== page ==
This is where the popular press often gets it wrong, she said. While the science community considers a broad array of behaviors that represent intelligence, regular people tend to focus on a narrow, often wrong, set of ideas: that smart people always are going to do smart things, for instance. Or that a big vocabulary or vast knowledge of a subject means you're intelligent (when all these really reveal is what you've been heavily exposed to).
I asked Berrien what she thinks being smart, or intelligent, means. "It means being able to think on one's feet, to adapt to sudden shifts and changes in one's circumstance ... always curious, never bored."
Look at Eric Hollenbeck, she said, founder of that hive of innovation, Blue Ox Millworks. Or Libby Maynard, the Ink People cofounder. Or Berrien's own daughter, Emma Breacain, executive director of the Literacy Project, a Rutabaga Queen and other things.
Even so, Berrien kindly said she'd track down some other local Mensans for me.
"Oh, God," said Mensan Jake Williams; Berrien had sent him to me. A long-time newspaper man, he was not impressed with my mission or with his own potential role in it.
"Being a Mensan is about passing tests," he said, dismissively. If your IQ (or other relevant) test scores land you in the top 2 percent of the population, then you're eligible to apply to get in. That's it. And these days, you've got to be at least 14.
"You know, I think high intelligence is probably misunderstood a lot," Williams said. "It does not guarantee success in anything. Amongst Mensans I've known, we've had people who were Caltech-type folks and we've had people who went to community college and never went any further. ... You have a different level of understanding of the world, I think, but I don't know that it's any better or worse than anyone else's understanding; it's just different."
Mensans he's known also have trended toward the nongregarious. But anyway, he said, he knows people way smarter than him — more widely informed, better educated, "more with it." He started listing them.
"Ryan Hurley, your Captain Buhne," he said, referring to the Journal freelance columnist. Ken Gatlin, writer and artist and active Greek Orthodox Church member. Stephen Sottong, Mensan, writer, good at math and engineering. Williams' son-in-law Neal Feuerman, a Fortuna anesthesiologist. Retired government worker Karen Suiker. Humboldt State University professor emeritus William Wood, a chemical ecologist.
My mind had wandered off and was toying with Berrien's tiny tweezers. They'd triggered a memory, something I'd read about a guy up at HSU also working with dimensions smaller than a human hair. Something to do with gravity.
Professor C.D. Hoyle wasn't in when I called HSU's physics department. Later, he phoned me from Harvard where he's been spending part of his year sabbatical helping to build a new telescope that might help particle physicists better understand dark energy — the stuff that makes up nearly 70 percent of the universe and is responsible for speeding up its expansion, but about which not much more is known.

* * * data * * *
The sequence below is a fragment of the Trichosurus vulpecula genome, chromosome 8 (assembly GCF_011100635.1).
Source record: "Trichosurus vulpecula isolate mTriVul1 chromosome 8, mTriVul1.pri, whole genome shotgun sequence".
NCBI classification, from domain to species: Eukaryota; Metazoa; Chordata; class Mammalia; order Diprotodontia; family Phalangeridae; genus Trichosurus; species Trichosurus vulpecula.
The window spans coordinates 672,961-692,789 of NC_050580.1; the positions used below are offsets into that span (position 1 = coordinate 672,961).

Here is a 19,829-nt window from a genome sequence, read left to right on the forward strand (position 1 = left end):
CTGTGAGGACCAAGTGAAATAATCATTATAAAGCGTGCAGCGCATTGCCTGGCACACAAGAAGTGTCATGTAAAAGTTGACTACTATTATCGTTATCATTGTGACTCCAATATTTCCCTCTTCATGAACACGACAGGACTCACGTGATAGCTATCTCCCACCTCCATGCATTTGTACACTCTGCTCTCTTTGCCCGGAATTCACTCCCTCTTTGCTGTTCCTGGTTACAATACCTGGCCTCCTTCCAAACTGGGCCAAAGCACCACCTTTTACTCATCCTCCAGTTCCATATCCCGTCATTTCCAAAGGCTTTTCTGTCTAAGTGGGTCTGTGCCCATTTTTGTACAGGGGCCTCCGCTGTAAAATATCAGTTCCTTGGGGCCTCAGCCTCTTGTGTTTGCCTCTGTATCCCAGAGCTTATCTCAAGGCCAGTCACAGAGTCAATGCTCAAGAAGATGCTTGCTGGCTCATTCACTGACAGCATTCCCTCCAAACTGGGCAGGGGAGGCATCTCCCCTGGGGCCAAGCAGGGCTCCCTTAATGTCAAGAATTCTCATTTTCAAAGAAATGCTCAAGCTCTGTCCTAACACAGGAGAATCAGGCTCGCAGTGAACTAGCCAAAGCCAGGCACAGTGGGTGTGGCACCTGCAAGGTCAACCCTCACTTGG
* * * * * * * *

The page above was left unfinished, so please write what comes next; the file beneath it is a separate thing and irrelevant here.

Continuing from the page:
But he continues to mentor his Humboldt students from afar. They're undergrads, yet Hoyle treats them like grad students (there's no graduate physics program at HSU), putting them to work in his gravitational research lab. Right now, with grants from the National Science Foundation and elsewhere, he and his students are working on an experiment that also could reveal more about dark energy, dark matter and the essence of space and time. They're designing and building a special torsion pendulum to observe how gravity behaves when objects get very close together — closer than the width of a human hair. Nobody's done this close of a measurement before. Also, Ace Hardware doesn't carry the pieces for building such an instrument, so Hoyle's students are machining everything from scratch.
The aim is to see if the two big, but conflicting, functioning models of how the universe works — relativity and quantum mechanics — can be reconciled and lead us to that elusive beast, the Theory of Everything, an all-encompassing set of natural laws that explains how everything works.
Einstein's theory of relativity explains how gravity works, and blackholes and the motions of planets and galaxies — the large-scale stuff. It's how we get our GPS systems to work properly, said Hoyle. Quantum mechanics explains how the can't-see stuff works — things on the molecular, atomic and nuclear scale, things like light. It's the reason we have cell phones and other such technology.
"But the problem is, those two models of nature really don't describe the same universe," Hoyle said. "They're mathematically inconsistent with one another. In other words, you can't explain some things with relativity that quantum mechanics can explain [and vice versa]."
String theory is one candidate for unifying these two. And one of the predictions of string theory is that gravity behaves fundamentally differently than how Einstein predicts it should when you get objects very close together.
If Hoyle and his students' pendulum shows that gravity does behave differently on the microscopic scale, then that's one more feather in string theory's cap. And if not? Well, that's good information, too.
OK, I'd found my quarry. Hoyle scoffed.
"I would find it incredibly unlikely that I would be the smartest person in Humboldt, based on probability," he said, laughing. Echoing everyone else so far, he said there's all kinds of intelligence and all sorts of smart people. And he pointed me back toward the forest.
After struggling with physics theory, I needed a break. How about a word person? One had been suggested: HSU emeritus professor of English Tom Gage. I met him at a cafe in Old Town, he started talking and immediately I was crying for some quantum with my coffee. Gage — who was dressed nattily in a brown blazer and black turtleneck — is an affable guy, fun to talk to ... but also a theorist. As flamenco guitar poured from the loudspeakers, Gage told his story — after first proclaiming he is "woefully unqualified to be the smartest person in Humboldt" and woefully unqualified for every job he's ever had.